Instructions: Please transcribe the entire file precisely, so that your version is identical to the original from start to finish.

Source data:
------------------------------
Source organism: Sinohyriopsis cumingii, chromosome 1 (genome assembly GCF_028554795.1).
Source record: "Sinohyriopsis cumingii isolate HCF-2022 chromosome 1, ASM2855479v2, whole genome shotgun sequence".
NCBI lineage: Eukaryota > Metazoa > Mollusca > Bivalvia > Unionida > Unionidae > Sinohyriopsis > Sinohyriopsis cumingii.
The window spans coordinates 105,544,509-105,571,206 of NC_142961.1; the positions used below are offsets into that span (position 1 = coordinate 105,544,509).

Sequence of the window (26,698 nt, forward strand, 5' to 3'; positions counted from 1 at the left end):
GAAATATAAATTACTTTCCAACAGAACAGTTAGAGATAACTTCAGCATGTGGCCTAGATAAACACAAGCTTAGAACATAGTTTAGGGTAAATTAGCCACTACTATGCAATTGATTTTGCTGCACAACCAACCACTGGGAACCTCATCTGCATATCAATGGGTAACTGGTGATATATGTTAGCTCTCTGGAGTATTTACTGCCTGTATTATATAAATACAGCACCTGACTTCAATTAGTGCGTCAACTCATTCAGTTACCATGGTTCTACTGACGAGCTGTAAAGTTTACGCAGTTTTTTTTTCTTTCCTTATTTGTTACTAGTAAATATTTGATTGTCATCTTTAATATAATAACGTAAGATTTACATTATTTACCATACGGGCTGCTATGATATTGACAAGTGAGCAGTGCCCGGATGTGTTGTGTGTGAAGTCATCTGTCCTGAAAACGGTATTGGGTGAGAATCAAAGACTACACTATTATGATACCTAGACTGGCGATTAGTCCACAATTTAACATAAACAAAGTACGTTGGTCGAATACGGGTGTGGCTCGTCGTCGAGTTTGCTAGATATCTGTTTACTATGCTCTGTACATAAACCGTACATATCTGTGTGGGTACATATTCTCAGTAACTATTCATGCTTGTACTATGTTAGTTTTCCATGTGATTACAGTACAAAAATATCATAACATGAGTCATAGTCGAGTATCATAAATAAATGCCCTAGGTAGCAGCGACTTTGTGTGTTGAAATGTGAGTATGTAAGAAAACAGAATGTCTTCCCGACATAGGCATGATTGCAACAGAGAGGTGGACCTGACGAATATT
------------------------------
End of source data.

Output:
Source organism: Sinohyriopsis cumingii, chromosome 1 (genome assembly GCF_028554795.1).
Source record: "Sinohyriopsis cumingii isolate HCF-2022 chromosome 1, ASM2855479v2, whole genome shotgun sequence".
NCBI lineage: Eukaryota > Metazoa > Mollusca > Bivalvia > Unionida > Unionidae > Sinohyriopsis > Sinohyriopsis cumingii.
The window spans coordinates 105,544,509-105,571,206 of NC_142961.1; the positions used below are offsets into that span (position 1 = coordinate 105,544,509).

Sequence of the window (26,698 nt, forward strand, 5' to 3'; positions counted from 1 at the left end):
GAAATATAAATTACTTTCCAACAGAACAGTTAGAGATAACTTCAGCATGTGGCCTAGATAAACACAAGCTTAGAACATAGTTTAGGGTAAATTAGCCACTACTATGCAATTGATTTTGCTGCACAACCAACCACTGGGAACCTCATCTGCATATCAATGGGTAACTGGTGATATATGTTAGCTCTCTGGAGTATTTACTGCCTGTATTATATAAATACAGCACCTGACTTCAATTAGTGCGTCAACTCATTCAGTTACCATGGTTCTACTGACGAGCTGTAAAGTTTACGCAGTTTTTTTTTCTTTCCTTATTTGTTACTAGTAAATATTTGATTGTCATCTTTAATATAATAACGTAAGATTTACATTATTTACCATACGGGCTGCTATGATATTGACAAGTGAGCAGTGCCCGGATGTGTTGTGTGTGAAGTCATCTGTCCTGAAAACGGTATTGGGTGAGAATCAAAGACTACACTATTATGATACCTAGACTGGCGATTAGTCCACAATTTAACATAAACAAAGTACGTTGGTCGAATACGGGTGTGGCTCGTCGTCGAGTTTGCTAGATATCTGTTTACTATGCTCTGTACATAAACCGTACATATCTGTGTGGGTACATATTCTCAGTAACTATTCATGCTTGTACTATGTTAGTTTTCCATGTGATTACAGTACAAAAATATCATAACATGAGTCATAGTCGAGTATCATAAATAAATGCCCTAGGTAGCAGCGACTTTGTGTGTTGAAATGTGAGTATGTAAGAAAACAGAATGTCTTCCCGACATAGGCATGATTGCAACAGAGAGGTGGACCTGACGAATATT